“I know a lot of Indigenous people here in the community and some families still do the [traditional] dancing to this day, so I love it,” Felicia tells me over a takeaway coffee. “We celebrate Booin Gari here, which is an Indigenous celebration day for everyone to get together.”
But this year Felicia had an agenda beyond showcasing Indigenous dancing, food and culture: helping local youth secure gainful employment and get on their own two feet financially.
Getting BUSY at Work
Felicia: Myself and the team leader had a stall right here bringing a lot of people in to register with BUSY at Work.
The not-for-profit organisation provides apprenticeship, employment and community programs for disadvantaged and unemployed youth aged 15 to 21, both Indigenous and non-Indigenous. Which gives Felicia a unique perspective.
So, I ask: Of the Indigenous youth that you work with, how would you describe their financial and employment position?
Felicia: How would I explain it? Well, it’s not really great. Financially, they just spend their money on whatever they want. You know: ‘I want the new PlayStation game’; ‘I’ve got to get it as soon as my pay goes in’…
Well, a lot of people do that!
Felicia: Exactly. But the employment, that is very low as well. There’s not a lot of people that take on Indigenous people in their workplaces due to the fact that they think that they’re lazy, they don’t do anything.
So stereotypes are a barrier?
Felicia: Barriers have a lot to do with it. They may have learning difficulties and Indigenous people like to do things hands-on – you know, we’re very, very hands-on. We can’t learn online, we’ve got to have things explained to us in a practical way.
So many of the youth you see have disengaged from and then dropped out of school… am I hearing that schools haven’t serving them effectively?
Felicia: Yeah, that’s a lot of the reason why they don’t finish school - they don’t feel like they’re learning anything…
…it’s not relatable.
Felicia: Yeah, exactly. Then they might not have support from their families either.
What’s being done to help
Felicia is really outlining a daunting task to engage many of the young jobless – including her non-Indigenous clients – and equip them with the skills they need to become employable. How do you start persuading them to get out and claim their independence?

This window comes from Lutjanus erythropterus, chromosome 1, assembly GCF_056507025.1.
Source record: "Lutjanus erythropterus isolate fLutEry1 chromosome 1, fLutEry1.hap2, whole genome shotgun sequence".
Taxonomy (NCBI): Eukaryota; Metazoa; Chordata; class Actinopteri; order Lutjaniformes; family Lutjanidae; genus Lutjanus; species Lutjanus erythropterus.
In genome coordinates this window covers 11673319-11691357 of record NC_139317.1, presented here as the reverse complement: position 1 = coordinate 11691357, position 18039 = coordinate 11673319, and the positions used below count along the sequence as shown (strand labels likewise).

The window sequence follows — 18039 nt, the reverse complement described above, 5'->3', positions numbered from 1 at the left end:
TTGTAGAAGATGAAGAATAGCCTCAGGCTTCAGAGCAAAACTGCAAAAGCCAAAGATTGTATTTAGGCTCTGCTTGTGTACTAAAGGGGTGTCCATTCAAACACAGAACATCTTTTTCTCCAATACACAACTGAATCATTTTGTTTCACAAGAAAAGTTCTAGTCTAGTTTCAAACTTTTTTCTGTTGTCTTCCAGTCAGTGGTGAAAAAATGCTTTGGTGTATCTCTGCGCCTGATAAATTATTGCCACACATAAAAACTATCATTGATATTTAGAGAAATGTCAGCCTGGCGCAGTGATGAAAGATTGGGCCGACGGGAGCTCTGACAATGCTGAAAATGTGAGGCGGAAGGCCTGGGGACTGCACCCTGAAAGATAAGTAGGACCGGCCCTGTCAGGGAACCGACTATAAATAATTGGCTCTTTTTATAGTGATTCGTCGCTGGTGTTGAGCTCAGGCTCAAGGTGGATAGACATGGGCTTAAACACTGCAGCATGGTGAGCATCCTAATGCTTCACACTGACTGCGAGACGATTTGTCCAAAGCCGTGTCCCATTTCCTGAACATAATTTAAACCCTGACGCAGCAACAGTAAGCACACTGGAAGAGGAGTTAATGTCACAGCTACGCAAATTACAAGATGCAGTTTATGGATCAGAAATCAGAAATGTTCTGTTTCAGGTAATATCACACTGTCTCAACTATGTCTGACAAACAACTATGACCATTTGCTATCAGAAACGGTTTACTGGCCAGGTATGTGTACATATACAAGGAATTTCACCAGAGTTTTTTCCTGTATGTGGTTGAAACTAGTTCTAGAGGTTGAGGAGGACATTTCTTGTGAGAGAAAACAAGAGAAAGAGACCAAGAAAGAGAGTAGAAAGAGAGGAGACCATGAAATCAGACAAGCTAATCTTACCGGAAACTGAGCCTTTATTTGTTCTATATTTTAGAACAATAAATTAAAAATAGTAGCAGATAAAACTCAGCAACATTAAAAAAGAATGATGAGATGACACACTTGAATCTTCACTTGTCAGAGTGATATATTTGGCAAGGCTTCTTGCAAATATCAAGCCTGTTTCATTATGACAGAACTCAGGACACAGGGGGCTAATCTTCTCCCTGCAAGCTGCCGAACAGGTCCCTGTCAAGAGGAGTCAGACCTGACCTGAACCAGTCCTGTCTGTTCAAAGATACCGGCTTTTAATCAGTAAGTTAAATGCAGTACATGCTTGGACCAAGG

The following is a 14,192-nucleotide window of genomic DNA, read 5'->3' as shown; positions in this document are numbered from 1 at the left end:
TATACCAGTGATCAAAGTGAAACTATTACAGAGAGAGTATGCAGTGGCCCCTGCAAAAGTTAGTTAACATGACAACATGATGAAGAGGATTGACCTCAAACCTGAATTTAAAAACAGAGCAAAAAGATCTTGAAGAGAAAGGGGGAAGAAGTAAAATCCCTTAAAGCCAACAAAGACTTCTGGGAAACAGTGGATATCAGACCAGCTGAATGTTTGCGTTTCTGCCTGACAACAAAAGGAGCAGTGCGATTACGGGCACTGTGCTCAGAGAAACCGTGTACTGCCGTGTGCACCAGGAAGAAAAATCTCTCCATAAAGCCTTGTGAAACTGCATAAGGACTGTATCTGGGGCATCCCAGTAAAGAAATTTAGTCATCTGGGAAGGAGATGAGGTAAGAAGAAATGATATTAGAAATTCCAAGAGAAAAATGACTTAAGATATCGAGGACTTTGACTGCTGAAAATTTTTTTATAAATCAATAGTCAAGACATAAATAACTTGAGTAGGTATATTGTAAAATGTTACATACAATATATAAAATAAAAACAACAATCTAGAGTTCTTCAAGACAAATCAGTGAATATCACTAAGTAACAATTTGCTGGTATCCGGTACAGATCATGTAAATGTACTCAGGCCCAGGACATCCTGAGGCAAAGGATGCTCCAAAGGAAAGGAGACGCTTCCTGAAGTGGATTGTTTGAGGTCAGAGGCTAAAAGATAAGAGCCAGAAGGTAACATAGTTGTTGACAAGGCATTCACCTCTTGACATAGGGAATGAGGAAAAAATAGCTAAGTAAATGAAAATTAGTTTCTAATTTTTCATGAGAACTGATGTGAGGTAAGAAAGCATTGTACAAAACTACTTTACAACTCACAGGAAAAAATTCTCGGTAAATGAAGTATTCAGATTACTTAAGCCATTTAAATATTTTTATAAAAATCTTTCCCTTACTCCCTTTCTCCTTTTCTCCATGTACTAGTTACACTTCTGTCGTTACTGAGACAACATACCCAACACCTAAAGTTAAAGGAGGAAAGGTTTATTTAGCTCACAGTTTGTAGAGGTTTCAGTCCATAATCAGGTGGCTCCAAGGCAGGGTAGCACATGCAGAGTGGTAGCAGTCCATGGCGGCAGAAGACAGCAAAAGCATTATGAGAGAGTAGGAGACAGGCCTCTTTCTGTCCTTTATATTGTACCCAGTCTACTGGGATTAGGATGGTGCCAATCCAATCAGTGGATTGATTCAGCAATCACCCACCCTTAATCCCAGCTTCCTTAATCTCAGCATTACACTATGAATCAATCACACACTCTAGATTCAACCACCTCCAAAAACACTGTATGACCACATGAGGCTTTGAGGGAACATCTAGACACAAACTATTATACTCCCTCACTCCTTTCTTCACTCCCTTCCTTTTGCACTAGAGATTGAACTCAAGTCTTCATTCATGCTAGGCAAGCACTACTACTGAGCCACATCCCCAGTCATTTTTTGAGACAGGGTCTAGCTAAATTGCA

Felicia: I tell them a lot about my experience in life because I’ve worked since I was 13. My grandparents have had lot to do with that and with me. That classic work ethic.
Felicia: Yeah – and I say to them: do you want to live on Centrelink benefits your whole life, because I wouldn’t want to. If you are working, you can get whatever you need, and you can get a house, build a house, get a nice car, go away on holidays with your family…
Get ahead; have many options.
Felicia: Exactly, so much better than just living on benefits all the time.
Once the young unemployed person is convinced that life could be improved, BUSY at Work commences a broad-ranging Transition to Work (free-to-the-client) service that is designed to get them ready to enter the workforce.
So, tell me about Transition to Work. It’s certainly not just job placement, is it?
Felicia: No, definitely not. We are the only program that sticks to 15 to 21-years-old; the disadvantaged that have not finished high school - the youngest ones that we have are 15, grade 10. And even if the Indigenous have finished school, they can come straight to us. We help the participants with anything that they need. If they want to study for their further career, we get them into study groups or workshops or even the local stakeholders that we are in contact with for their study. That’s a better way for them if they don’t want to go to school. They can always do say a Cert 3 in hospitality – their practical work can be in a cafe, or a restaurant, or even at a bar to do their Responsible Service of Alcohol.